The virtual online community Second Life has no police force, no courts and no taxes. Its users have exploded from roughly one million late last year to over six million users in just a few months. Now, stories of online crime, including child abuse and r-pe, are beginning to rear their ugly head in virtual utopia.
Most of us are just grasping the concept of building our own avatar…
… including purchasing g-nitals, let alone the idea of online r-pe. But the unseemly habits of some more advanced users are forcing us to ask tricky questions, like is virtual crime really a crime at all? And in a world that transcends borders, continents and countries, how can crime possibly be monitored and contained properly?
Businesses and advertisers like American Express and our own ABC have Second Life builds, Democratic presidential candidates have campaigned to SL citizens, Reuters has a news agency and you can find recruitment companies, esc-rt agencies, clothing designers and law firms there. But could these businesses decide that Second Life is no place to be if the seedier side of life takes over?
Second Life creator Philip Rosedale, and chief executive of owner Linden Lab, has been reluctant to aggressively police the virtual world, but the CEO admitted in a Second Life town meeting late last year that, “Longer term, Second Life is going to have to develop its own law or its own standards of behavior.”
Second Life’s terms of service dictate that each resident is “morally, socially and legally responsible for their opinions and behaviour in-world, and that illegal activity will not be tolerated” and there have been instances where Linden Lab has called in the FBI.
Here’s a snapshot of just a few of the online crimes taking place in Second Life:
Online rape: …while individual avatars are supposedly prohibited from taking control of other avatars without permission, savvy users can still use scripts to force submission. As a result, Belgian police are now investigating an SL user’s allegations of a s-xual assault that took place entirely online. — Freakonomics
A virtual r-pe is by definition sudden, explicit and often devastating. If you’ve never immersed yourself in online life, you might not realise the emotional availability it takes to be a regular member of an internet community. — Wired
I have to agree that virtual r-pe shouldn’t be punishable as s-xual assault in the real world. But it does seem appropriate to set enforceable guidelines that allow virtual communities to combat these types of things — Salon
Pa-dophilia: …we were contacted by German television network, ARD, which had captured images of two avatars, one that resembled an adult male and another that resembled a child, engaged in depicted s-xual conduct. Our investigations revealed the users behind these avatars to be a 54-year-old man and a 27-year-old woman. Both were immediately banned from Second Life. — Second Life blog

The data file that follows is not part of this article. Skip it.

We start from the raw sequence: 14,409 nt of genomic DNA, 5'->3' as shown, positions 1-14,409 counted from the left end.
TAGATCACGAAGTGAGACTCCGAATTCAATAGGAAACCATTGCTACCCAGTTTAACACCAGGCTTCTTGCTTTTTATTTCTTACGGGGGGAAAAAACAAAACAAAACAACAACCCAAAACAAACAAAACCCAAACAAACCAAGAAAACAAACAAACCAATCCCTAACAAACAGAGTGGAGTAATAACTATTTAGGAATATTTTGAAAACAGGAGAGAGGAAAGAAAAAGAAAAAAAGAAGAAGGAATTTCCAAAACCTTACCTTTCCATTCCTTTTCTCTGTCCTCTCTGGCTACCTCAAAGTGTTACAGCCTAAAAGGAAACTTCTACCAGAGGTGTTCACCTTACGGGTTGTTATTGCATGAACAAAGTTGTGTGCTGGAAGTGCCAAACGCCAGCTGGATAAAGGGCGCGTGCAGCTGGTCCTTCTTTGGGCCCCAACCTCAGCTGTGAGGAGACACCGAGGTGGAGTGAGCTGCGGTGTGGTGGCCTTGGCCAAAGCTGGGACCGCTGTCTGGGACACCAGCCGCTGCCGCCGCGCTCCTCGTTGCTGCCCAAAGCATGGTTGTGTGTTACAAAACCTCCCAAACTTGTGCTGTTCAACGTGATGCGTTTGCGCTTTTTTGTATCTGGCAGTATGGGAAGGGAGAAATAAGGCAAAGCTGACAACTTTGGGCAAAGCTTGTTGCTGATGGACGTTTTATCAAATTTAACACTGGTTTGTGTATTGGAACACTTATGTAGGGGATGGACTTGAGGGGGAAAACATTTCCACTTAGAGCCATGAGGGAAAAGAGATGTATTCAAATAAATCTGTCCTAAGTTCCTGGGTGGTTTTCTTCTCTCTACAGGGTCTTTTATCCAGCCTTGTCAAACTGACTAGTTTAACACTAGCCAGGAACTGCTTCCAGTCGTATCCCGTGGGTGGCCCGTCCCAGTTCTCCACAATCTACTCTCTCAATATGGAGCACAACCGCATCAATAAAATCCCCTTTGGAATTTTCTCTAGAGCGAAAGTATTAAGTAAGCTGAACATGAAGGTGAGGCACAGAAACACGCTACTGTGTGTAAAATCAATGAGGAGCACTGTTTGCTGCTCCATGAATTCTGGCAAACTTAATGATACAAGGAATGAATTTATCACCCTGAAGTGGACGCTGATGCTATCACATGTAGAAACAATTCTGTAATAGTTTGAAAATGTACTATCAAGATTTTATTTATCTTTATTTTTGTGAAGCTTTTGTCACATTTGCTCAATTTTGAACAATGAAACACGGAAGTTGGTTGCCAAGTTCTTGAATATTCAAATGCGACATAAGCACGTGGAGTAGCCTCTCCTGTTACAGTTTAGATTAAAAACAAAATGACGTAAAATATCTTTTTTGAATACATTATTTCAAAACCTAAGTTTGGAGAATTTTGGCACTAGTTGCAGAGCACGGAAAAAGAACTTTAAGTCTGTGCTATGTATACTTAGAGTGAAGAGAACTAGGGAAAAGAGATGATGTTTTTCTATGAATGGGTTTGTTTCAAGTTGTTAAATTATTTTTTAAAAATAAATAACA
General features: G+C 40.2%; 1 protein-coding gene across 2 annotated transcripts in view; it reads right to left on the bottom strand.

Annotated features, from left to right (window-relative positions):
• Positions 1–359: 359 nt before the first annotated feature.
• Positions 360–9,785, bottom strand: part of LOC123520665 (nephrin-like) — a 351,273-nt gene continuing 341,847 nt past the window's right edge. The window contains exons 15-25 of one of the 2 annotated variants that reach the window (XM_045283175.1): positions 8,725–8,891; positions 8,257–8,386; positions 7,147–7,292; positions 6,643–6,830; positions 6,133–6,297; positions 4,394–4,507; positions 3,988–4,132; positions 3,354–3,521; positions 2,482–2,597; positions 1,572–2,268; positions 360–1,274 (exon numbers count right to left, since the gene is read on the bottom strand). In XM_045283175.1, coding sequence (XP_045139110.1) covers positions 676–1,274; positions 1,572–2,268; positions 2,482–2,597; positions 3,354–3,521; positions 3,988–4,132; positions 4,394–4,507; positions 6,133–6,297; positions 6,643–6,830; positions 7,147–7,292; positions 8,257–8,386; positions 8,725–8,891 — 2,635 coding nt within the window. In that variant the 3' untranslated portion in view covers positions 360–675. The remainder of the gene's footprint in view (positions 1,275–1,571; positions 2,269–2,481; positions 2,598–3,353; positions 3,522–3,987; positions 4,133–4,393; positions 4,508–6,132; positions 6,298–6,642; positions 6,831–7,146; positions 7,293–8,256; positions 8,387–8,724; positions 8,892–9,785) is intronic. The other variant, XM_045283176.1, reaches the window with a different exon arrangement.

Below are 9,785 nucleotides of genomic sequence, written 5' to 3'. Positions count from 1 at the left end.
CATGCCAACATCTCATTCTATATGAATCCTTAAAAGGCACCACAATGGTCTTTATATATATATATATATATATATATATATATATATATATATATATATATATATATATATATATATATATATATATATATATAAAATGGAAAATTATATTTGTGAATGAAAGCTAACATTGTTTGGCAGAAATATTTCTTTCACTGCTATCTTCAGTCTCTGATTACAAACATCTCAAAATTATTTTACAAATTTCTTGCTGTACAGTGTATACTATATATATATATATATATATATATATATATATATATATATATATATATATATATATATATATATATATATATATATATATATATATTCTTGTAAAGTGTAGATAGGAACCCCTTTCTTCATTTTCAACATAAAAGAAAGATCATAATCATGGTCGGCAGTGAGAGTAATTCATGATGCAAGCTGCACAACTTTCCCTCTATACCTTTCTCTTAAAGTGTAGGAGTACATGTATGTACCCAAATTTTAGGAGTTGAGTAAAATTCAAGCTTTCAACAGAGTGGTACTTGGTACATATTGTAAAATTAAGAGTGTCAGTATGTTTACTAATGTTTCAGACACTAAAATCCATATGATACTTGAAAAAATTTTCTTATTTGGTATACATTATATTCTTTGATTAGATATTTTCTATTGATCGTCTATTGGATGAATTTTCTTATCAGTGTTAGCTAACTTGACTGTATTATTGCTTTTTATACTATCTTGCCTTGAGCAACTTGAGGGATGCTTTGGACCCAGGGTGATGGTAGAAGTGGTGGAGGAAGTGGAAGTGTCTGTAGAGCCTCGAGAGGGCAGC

I took the opportunity to use the SL search functionality and typed in ‘child’ – the result was everything from anti-child pornography groups through to children’s clothing and body-shape stores. The second location we teleported to contained the following images… — Sloz, Australia’s Second Life news source
Money laundering: …legal experts claim the lax regime could provide a haven for money launderers, fraudsters and even terrorists to hide and move funds … the criminal networks threatening to take advantage of the cyberspace world are all too real. Now a report drawn up for Britain’s Fraud Advisory Panel (FAP) is calling on the Government to extend real-world financial regulation into Second Life and similar games. — The Telegraph
Illegal gambling: Linden Lab called in the FBI to assess if its virtual casinos break US laws against online gambling. Steven Phillipsohn, a fraud litigation solicitor and chairman of the FAP’s cybercrime working group, said: “There’s nothing virtual about online crime, it is all too real. It is time government took this seriously. The legitimate benefits of virtual communities will prove enormous, but people need to be aware that this cutting-edge technology has a darker side. Money laundering is the obvious risk. — Online Casinos
Counterfeiting and breach of copyright: …a new program, nicknamed CopyBot, enables users to quickly copy characters, objects, and buildings, potentially eroding the value of people’s virtual property. — BusinessWeek
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